Impact of Atmospheric Aerosols on Free-Space Optical Communication Systems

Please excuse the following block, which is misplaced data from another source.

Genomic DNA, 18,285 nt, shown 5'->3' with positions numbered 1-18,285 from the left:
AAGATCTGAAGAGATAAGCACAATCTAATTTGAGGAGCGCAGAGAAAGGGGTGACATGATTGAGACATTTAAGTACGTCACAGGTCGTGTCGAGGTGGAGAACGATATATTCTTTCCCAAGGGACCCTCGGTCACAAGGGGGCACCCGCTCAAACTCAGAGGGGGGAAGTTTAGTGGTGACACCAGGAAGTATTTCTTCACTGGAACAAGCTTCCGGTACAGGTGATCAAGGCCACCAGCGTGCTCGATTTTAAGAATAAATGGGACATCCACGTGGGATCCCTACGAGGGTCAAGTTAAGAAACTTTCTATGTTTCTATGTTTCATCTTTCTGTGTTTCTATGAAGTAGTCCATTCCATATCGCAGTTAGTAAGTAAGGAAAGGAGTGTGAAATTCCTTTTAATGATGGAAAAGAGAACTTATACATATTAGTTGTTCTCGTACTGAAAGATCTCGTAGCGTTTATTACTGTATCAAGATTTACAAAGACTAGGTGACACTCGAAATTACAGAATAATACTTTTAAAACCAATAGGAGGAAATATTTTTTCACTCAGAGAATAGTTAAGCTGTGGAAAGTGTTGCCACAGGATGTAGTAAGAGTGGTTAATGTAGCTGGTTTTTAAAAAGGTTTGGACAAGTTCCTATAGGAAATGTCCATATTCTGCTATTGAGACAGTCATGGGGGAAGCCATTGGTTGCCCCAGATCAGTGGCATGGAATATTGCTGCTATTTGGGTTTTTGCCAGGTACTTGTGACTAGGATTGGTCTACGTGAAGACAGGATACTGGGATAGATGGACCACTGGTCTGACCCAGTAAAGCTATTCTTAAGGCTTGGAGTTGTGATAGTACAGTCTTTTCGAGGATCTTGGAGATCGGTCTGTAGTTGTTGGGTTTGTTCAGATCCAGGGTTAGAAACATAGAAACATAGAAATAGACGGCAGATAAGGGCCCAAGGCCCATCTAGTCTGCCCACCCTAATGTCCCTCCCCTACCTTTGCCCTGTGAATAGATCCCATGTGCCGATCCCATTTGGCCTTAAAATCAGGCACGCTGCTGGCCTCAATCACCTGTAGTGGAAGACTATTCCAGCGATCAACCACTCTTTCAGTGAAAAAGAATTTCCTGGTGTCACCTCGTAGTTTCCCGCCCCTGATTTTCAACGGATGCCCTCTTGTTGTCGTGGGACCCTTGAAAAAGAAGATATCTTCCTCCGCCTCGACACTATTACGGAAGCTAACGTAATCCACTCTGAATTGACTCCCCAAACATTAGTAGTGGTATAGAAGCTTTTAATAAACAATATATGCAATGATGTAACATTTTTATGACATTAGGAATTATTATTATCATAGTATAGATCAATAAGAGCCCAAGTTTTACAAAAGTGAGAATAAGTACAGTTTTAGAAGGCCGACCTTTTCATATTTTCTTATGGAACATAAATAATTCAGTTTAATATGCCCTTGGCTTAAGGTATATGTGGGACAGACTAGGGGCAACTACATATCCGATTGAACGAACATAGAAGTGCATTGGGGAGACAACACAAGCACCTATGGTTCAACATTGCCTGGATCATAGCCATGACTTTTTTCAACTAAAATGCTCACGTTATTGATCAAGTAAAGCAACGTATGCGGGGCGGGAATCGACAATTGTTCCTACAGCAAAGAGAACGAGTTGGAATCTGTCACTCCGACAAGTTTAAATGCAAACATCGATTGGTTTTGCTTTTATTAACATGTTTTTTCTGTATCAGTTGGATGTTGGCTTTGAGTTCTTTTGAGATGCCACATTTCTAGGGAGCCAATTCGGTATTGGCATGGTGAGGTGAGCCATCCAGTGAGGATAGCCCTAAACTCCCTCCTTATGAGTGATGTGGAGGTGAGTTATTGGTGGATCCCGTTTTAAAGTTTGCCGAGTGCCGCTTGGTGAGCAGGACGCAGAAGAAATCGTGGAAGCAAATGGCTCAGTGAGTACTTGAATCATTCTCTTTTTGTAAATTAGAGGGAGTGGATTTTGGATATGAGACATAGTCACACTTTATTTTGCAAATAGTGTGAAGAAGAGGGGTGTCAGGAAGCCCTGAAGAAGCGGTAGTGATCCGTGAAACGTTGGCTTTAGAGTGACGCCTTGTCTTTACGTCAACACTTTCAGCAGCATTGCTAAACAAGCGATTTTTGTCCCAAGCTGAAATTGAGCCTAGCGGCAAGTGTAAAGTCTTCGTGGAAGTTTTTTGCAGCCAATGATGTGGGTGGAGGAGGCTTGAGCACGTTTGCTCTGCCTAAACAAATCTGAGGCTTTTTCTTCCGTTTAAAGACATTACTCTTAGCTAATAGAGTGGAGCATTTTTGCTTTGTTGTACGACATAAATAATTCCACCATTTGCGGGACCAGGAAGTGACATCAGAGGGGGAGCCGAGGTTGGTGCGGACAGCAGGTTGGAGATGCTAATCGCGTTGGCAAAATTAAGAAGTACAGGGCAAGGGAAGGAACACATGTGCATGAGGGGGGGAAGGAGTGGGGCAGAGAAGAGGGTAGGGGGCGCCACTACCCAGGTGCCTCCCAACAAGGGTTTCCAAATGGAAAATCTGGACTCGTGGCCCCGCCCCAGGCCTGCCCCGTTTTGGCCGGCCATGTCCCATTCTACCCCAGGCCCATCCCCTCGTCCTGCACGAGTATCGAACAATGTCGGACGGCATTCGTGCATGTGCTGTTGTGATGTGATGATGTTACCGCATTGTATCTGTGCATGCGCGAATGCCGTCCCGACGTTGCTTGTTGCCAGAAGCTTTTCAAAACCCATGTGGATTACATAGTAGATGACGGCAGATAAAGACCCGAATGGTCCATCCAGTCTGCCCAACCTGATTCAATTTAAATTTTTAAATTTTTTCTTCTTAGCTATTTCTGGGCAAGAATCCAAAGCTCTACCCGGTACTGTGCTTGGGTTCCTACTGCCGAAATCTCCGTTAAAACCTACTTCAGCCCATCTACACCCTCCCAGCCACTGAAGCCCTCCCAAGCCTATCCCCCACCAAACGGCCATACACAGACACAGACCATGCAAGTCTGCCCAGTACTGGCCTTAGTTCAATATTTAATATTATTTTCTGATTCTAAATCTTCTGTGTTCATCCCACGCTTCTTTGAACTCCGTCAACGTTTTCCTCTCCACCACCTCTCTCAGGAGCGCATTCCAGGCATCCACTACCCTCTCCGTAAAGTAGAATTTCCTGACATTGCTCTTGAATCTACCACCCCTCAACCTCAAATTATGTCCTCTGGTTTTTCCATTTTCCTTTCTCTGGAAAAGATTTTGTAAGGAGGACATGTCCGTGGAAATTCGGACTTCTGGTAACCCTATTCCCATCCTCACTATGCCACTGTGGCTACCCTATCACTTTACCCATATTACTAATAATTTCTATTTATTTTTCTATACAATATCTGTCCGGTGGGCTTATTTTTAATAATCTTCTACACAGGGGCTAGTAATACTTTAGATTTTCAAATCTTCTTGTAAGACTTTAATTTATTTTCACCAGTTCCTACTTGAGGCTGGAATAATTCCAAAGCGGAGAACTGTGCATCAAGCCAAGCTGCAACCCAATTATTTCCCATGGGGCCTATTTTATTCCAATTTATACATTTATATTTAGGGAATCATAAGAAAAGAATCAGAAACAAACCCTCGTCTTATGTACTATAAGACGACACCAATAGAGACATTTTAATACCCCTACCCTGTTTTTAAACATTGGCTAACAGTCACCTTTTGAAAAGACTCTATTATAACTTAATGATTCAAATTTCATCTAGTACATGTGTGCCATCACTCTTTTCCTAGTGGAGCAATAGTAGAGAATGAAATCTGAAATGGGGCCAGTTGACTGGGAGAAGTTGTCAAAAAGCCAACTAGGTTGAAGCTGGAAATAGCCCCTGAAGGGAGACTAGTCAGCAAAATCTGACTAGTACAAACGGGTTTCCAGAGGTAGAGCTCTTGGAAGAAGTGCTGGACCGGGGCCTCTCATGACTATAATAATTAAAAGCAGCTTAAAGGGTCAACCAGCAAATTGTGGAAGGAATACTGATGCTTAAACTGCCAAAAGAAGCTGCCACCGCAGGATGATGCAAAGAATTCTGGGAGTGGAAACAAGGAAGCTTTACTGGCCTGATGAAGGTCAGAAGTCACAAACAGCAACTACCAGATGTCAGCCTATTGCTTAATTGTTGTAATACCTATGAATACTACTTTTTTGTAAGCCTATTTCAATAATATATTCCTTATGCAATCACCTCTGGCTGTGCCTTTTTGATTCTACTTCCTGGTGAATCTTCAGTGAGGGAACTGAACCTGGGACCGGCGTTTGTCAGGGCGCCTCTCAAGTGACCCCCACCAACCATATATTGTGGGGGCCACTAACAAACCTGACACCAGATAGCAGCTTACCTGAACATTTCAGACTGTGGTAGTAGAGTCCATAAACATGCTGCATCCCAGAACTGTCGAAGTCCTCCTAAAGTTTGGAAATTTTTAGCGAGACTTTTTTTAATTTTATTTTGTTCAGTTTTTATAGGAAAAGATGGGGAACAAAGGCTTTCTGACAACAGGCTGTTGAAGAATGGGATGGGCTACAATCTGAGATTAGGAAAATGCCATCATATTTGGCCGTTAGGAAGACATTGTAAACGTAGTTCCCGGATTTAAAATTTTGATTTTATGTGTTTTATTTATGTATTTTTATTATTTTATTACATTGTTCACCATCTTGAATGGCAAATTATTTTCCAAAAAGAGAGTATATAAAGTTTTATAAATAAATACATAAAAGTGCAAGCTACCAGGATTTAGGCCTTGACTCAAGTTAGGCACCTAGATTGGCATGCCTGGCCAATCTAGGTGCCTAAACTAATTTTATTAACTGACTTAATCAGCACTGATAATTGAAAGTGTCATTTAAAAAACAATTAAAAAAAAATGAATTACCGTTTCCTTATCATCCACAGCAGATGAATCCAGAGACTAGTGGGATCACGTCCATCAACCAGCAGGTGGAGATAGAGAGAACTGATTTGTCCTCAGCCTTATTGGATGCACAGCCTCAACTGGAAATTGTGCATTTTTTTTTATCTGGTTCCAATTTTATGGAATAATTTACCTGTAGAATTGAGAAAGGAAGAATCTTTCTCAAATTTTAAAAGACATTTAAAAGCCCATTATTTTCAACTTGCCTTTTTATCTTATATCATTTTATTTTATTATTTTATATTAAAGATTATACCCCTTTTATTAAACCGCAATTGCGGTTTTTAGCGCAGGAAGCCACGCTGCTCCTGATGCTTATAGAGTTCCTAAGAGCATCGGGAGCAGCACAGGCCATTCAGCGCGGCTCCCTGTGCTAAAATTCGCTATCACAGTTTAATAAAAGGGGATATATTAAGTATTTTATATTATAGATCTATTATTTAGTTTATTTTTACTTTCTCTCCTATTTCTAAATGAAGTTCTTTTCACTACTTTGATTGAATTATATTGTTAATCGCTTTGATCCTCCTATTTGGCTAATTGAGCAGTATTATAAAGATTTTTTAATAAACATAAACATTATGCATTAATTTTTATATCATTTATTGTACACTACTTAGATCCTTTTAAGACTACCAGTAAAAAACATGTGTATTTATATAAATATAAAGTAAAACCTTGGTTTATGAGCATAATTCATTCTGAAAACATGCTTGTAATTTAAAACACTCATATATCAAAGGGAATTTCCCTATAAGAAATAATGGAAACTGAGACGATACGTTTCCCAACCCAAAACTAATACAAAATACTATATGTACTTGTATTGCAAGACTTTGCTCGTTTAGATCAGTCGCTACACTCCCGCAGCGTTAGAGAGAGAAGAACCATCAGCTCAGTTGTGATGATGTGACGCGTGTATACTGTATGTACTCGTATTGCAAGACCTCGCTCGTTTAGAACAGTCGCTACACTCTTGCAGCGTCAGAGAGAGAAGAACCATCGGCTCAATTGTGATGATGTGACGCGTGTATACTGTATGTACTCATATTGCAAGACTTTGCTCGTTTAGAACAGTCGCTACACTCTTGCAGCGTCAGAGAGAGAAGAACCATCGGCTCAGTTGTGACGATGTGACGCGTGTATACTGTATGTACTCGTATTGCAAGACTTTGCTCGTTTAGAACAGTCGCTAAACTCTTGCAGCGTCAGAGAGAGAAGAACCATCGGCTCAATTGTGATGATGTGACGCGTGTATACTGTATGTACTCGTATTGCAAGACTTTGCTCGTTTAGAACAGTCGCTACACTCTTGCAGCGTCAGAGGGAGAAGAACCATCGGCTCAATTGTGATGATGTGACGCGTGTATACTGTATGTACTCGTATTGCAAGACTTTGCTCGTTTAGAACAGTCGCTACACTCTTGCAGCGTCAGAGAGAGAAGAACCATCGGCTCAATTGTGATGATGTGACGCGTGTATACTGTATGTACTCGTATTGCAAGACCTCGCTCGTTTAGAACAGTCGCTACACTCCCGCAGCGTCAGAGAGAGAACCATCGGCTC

Free–space optical (FSO) communication is a wireless technology with an unguided laser signal carrying a large volume of data through the atmosphere. Numerous advantages such as higher bandwidth, high security, easy deployment, compatibility with fibre communication systems, etc. make it an attractive solution for high data demanding communication networks. Despite possessing these advantages, atmospheric channel effects such as molecular and particle, absorption, and scattering as well as atmospheric turbulence, are potential impediments to its usefulness. Random fluctuations in the optical signal's intensity, better called as scintillation, due to the stochastic variations in the atmosphere's refractive index, degrade the error performance and set limits on the reliable information rate, and accelerates outage of FSO communication systems. In addition to this, atmospheric aerosols induced regional warming can alter the atmosphere's refractive index distribution, whereby influence the optical signal propagation. This thesis investigates the performance analysis of FSO systems under the influence of atmospheric aerosols induced warming and optical pulse broadening due to enhanced scintillation caused aerosol radiative effects. Bit error rate (BER), channel capacity, and outage probability of FSO systems have been studied under realistic atmospheric conditions while beam misalignment between transmitter and receiver taking into consideration. Closed-form expressions were derived for the analytical part and a discrete ordinate radiative transfer model employed for aerosol radiative forcing calculations. Multi-satellite, multi-wavelength observations, along with GPS radiosonde and ground-based dedicated instrument-based measurements, have been used for the study at various geographic locations in the Indian subcontinent. Closed-form analytic expression for the BER of a Binary Phase Shift Keying (BPSK) FSO communication system under the influence of enhanced optical scintillation due to the aerosol induced warming and beam misalignment are studied. Results show that improved beam accuracy would not result in a corresponding improvement in such systems' error performance while the perturbed aerosol conditions are incorporated into the analysis. In addition to this, the seasonal variations observed under natural turbulence conditions disappear during aerosol conditions. Thus, this study suggests that system design for optimized parameters must consider local refractive index fluctuations due to atmospheric aerosols. Group velocity dispersion is known to produce pulse broadening due to the spectral dependence of velocity fluctuations. Atmospheric propagation of optical pulses in the femtosecond regimes undergoes additional broadening (greater than 10 for pulses < 60 fs wide) due to the enhanced optical turbulence induced by aerosol induced local atmospheric warming. These results show that the reliably achievable data rate in FSO communication systems is restricted further by the atmospheric aerosols. Moreover, spectral redistribution of energy in the optical pulse due to the aerosol radiative effect shows that the abundance of absorbing aerosols in the atmosphere is characterized by lower values of single scattering albedo (SSA) a considerable reduction in the energy of the received pulses. This variation is vital for urban locations where absorbing aerosols like soot, concentrations are large. These results show that random variations in the atmospheric refractive index, enhanced by aerosol-induced local warming, manifest as a dispersive channel and disproportionately affect the transmitted pulse's different spectral components, leading to pulse broadening and deterioration. Considerable uncertainty in the spatial and temporal distribution of atmospheric aerosols influences the channel capacity of DPSK systems in urban areas. Direct absorption of light due to black carbon (BC) aerosols in the atmosphere and its influence on the channel capacity of Differential Phase Shift Keying (DPSK) systems have been investigated further in an urban location, Chennai on the east coast of southern India. Aerosol absorption drastically reduces the channel capacity, and improved performance due to better beam accuracy could be disrupted by the absorbing aerosols such as BC in the atmosphere. Moreover, atmospheric aerosols' radiative properties can reduce the channel capacity by introducing perturbations in the laser signal's intensity fluctuations. Since the direct radiative forcing due to aerosol BC crucially depends on BC's vertical distribution, the outage probability of FSO communication under perturbed aerosol conditions has been estimated further for vertical and high-altitude horizontal links. Results show significant variation when aerosol induced warming is taken into consideration for vertical links. Simultaneously, elevated BC layers frame a conducive environment for elevated horizontal links, which is attributed to the increased atmospheric stability due to large warming produced by a strong BC layer. Thus, high data rate systems such as atmospheric profiling using aerial vehicles and drones could be improved by deploying them into existing elevated aerosol layers.